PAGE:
Seattle Mayor Jenny Durkan is putting a halt to the city's autonomous zone, an area recently claimed by protesters as a police-free sanctuary within the city. Since it was set up on June 8, the six-block area—alternately referred to as the Capitol Hill Autonomous Zone (CHAZ) or the Capitol Hill Organized Protest (CHOP)—went from a "block party atmosphere" to seeing 19-year-old Lorenzo Anderson fatally shot within its borders and two others injured in shootings there. "It's time for people to go home," Durkan said on Monday.
She added that Seattle cops would be returning to their precinct in the area but would not be clearing out protesters. "Rather, Durkan said, they'd ask people to leave the area voluntarily at night, offering resources for homeless people and working with community groups to try to cajole people to leave the area," reports The Seattle Times.
Durkan declined to say what city authorities planned to do if people refused their polite requests.
Meanwhile, in Washington, D.C., protesters attempted to tear down a statue of Andrew Johnson that sits in Lafayette Square, a park in front of the White House. After being confronted by police, they declared an area in front of a church there the "Black House Autonomous Zone" (though this appears to be largely symbolic).
After trying to pull down a statue of Andrew Jackson, protesters outside the White House have set up the "Black House Autonomous Zone" pic.twitter.com/bQPAX144ik
— Billy Binion (@billybinion) June 23, 2020
"Welcome to BHAZ" pic.twitter.com/7D1rpMbx5P
— Ebony Bowden (@ebonybowden) June 22, 2020
Seattle repealed a law against "loitering" for the purpose of prostitution. The Seattle City Council voted unanimously on Monday to repeal the law, after Councilmembers Alex Pedersen (District 4), Tammy J. Morales (District 2), and Andrew J. Lewis (District 7) requested it be repealed, following a 2018 recommendation from a working group on reentry problems faced by people exiting incarceration. "The prostitution loitering ordinance has a discriminatory legacy that impacted primarily people of color, women and our LGBTQ community," said Lewis in a statement. "I've received hundreds of emails from constituents almost uniformly in favor of repealing these ordinances."
Pennsylvania requires licensed cosmetologists to prove they have "good moral character." The state has rejected qualified applicants for having any criminal record, no matter what the charges were, the circumstances behind it, or how long ago the offense happened, reports NBC News. And "the moral character provision of Pennsylvania's cosmetology law is one of tens of thousands of regulations used by states and local governments that make it harder for people with criminal records to find work," notes NBC's Tyler Kingkade. "These rules affect about 1 in 3 American adults who have a criminal record and can increase recidivism, the U.S. Commission on Civil Rights concluded in a report last year."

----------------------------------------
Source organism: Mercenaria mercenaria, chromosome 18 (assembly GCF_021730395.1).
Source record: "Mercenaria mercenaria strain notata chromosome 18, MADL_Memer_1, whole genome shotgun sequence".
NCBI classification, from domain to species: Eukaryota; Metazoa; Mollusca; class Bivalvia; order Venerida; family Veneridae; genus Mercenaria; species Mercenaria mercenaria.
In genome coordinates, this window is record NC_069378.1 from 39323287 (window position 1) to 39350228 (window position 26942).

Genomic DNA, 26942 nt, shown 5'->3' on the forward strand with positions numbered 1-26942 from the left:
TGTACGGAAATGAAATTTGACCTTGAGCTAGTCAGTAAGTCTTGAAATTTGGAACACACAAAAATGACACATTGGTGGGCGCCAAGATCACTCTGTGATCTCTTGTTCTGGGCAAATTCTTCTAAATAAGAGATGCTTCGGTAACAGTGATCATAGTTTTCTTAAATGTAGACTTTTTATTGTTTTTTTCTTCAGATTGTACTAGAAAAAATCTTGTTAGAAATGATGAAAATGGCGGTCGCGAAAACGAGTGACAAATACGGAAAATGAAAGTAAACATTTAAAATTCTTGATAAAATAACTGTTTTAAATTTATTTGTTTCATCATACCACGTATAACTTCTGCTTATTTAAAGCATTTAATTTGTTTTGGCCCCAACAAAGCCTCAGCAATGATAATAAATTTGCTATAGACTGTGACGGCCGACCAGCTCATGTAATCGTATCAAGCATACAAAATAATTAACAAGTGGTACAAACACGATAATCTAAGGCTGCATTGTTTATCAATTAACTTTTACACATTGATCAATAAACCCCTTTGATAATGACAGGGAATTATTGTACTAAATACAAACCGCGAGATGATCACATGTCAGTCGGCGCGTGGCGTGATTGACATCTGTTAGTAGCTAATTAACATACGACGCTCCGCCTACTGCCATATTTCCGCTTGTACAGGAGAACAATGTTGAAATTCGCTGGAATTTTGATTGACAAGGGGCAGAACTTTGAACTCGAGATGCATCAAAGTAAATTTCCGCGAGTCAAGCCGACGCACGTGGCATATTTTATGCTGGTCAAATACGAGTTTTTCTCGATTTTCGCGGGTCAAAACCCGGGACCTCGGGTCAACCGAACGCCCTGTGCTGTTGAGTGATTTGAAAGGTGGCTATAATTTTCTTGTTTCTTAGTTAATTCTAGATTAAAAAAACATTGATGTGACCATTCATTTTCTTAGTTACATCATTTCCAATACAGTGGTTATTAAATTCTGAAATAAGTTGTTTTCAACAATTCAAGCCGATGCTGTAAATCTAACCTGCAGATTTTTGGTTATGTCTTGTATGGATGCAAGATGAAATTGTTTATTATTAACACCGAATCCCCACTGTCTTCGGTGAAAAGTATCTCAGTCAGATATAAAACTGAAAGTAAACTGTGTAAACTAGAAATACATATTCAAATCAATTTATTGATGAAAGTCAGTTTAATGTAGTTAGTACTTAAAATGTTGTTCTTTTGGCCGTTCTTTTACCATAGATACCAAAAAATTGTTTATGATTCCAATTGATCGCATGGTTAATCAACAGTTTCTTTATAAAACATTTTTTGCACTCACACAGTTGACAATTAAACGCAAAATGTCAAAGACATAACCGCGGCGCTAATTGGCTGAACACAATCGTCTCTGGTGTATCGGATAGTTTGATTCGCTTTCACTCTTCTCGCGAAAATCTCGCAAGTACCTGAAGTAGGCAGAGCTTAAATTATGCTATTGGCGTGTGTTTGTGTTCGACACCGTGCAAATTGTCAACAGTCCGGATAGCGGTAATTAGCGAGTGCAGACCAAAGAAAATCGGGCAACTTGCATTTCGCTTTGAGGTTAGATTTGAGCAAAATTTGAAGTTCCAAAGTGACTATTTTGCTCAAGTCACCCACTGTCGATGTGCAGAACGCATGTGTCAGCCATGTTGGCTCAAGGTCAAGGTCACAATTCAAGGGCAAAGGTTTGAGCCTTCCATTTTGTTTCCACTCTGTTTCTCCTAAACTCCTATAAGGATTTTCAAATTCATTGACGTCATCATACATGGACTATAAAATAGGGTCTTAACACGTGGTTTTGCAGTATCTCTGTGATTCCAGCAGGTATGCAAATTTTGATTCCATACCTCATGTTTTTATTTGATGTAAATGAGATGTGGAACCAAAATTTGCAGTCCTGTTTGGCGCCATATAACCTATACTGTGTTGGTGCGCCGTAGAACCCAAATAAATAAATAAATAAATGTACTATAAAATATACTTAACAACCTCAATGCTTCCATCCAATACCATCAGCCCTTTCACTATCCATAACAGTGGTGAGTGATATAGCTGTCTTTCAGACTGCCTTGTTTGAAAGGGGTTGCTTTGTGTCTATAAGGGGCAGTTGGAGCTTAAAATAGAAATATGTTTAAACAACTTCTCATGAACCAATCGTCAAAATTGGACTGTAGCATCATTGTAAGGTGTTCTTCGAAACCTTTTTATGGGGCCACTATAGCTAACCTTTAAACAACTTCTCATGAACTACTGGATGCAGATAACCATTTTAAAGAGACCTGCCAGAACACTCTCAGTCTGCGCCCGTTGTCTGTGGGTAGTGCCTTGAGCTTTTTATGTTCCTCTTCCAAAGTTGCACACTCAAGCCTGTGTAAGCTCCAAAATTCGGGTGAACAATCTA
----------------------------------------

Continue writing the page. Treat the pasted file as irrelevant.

Among Trump voters, the economy, his stances on China and immigration, and his judicial appointments are all considered strong reasons to back him.
But there is drop-off re: his handling of COVID-19 and race relations…and a HUGE drop-off re: his social media use. pic.twitter.com/Xv7CuHuJNg
— Kristen Soltis Anderson (@KSoltisAnderson) June 22, 2020
- The Trump administration is extending immigration restrictions put in place in April (which suspended the issuing of most permanent residency visas) and freezing all visas for skilled workers as well, it announced yesterday.
- Police reform proposals in Congress are supposed to see some action this week:
A) It all comes down to Wednesday and Thursday in the Senate and House this week with police reform.
The House and Senate have prepped dueling legislative proposals to curb police abuse. The House will debate and vote on its bill Thursday.
— Chad Pergram (@ChadPergram) June 22, 2020
- "Just eight months after the Trump administration invoked an obscure provision of the 2001 Patriot Act to hold him indefinitely," the government's case against Adham Amin Hassoun, a man from Palestine, has fallen apart, reports The Daily Beast.
- Protecting and serving:
So those cops didn't just imagine a nonexistent "crime", they investigated this imaginary crime lengthily and thoroughly, and naturally, at a fair amount of taxpayer expense. Plenty of room with some budget cuts here. https://t.co/YCtzmqS55t
— Mistress Matisse (@mistressmatisse) June 23, 2020
New: ProPublica Deputy Managing Editor Eric Umansky's family saw an unmarked NYPD cruiser hit a Black teenager. He tried to find out how it happened, and instead found all of the ways the NYPD is shielded from accountability. https://t.co/xXWo9pzlcd
— ProPublica (@propublica) June 23, 2020
- When it comes to police reform, don't forget about federal cops, writes J.D. Tuccille.
- Russia is lifting its ban on the encrypted messaging service Telegram.